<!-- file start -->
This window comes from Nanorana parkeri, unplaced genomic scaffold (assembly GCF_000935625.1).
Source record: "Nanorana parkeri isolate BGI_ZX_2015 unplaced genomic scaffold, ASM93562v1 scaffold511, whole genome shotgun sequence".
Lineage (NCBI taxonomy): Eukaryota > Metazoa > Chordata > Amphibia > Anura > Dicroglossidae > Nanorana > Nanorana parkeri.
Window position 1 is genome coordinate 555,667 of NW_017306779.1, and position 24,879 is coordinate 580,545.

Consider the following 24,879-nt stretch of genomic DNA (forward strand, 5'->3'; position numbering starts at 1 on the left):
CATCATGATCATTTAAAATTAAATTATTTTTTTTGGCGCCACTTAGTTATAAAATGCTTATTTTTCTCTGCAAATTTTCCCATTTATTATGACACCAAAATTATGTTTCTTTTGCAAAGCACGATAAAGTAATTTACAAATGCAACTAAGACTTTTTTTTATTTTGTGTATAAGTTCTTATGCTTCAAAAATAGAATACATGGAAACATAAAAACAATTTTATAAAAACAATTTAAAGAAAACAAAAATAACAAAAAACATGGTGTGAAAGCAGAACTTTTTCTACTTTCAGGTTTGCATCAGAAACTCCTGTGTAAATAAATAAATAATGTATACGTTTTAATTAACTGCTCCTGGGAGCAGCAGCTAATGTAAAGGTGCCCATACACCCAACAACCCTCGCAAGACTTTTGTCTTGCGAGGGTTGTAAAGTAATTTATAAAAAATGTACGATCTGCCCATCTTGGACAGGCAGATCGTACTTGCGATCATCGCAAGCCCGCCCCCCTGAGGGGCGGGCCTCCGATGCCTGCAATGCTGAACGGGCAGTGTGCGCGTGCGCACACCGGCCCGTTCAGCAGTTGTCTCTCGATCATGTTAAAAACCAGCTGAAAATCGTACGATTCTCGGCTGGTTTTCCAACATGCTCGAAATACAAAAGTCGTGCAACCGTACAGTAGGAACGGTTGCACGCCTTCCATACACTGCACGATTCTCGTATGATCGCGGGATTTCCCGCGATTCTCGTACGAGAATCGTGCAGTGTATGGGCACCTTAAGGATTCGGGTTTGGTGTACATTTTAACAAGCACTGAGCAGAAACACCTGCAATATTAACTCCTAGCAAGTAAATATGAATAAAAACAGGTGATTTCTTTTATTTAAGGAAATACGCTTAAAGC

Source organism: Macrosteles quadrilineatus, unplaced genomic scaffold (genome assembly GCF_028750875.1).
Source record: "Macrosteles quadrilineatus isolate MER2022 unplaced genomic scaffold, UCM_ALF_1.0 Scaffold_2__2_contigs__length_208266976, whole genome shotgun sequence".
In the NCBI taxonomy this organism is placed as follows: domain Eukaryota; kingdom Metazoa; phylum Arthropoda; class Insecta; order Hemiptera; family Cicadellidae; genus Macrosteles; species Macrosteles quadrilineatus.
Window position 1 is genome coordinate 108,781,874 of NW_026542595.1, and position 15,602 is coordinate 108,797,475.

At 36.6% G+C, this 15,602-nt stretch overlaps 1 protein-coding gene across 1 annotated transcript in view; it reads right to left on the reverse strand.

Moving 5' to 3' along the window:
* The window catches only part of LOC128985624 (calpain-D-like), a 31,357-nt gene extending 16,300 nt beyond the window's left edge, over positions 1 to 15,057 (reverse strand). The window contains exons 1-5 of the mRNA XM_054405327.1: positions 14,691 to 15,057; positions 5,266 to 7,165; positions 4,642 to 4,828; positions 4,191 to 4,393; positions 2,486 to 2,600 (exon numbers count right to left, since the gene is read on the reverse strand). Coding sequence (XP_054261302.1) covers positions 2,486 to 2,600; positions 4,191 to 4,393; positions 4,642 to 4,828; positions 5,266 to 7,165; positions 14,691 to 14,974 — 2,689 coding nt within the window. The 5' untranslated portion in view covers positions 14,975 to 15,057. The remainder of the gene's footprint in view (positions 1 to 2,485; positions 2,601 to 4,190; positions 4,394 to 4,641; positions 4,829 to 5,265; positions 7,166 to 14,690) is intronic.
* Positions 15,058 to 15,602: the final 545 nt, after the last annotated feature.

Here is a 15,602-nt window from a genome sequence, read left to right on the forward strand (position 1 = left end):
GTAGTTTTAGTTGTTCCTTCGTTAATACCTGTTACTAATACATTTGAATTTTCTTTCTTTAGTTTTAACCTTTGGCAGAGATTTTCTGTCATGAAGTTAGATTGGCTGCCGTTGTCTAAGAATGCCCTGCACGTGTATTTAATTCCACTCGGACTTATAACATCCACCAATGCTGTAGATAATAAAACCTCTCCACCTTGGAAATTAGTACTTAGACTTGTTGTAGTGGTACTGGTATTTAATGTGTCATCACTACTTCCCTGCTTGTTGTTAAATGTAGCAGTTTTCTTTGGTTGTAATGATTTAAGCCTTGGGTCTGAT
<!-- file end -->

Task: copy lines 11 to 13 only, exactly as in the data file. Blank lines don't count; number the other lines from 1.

At 36.6% G+C, this 15,602-nt stretch overlaps 1 protein-coding gene across 1 annotated transcript in view; it reads right to left on the reverse strand.

Moving 5' to 3' along the window:
* The window catches only part of LOC128985624 (calpain-D-like), a 31,357-nt gene extending 16,300 nt beyond the window's left edge, over positions 1 to 15,057 (reverse strand). The window contains exons 1-5 of the mRNA XM_054405327.1: positions 14,691 to 15,057; positions 5,266 to 7,165; positions 4,642 to 4,828; positions 4,191 to 4,393; positions 2,486 to 2,600 (exon numbers count right to left, since the gene is read on the reverse strand). Coding sequence (XP_054261302.1) covers positions 2,486 to 2,600; positions 4,191 to 4,393; positions 4,642 to 4,828; positions 5,266 to 7,165; positions 14,691 to 14,974 — 2,689 coding nt within the window. The 5' untranslated portion in view covers positions 14,975 to 15,057. The remainder of the gene's footprint in view (positions 1 to 2,485; positions 2,601 to 4,190; positions 4,394 to 4,641; positions 4,829 to 5,265; positions 7,166 to 14,690) is intronic.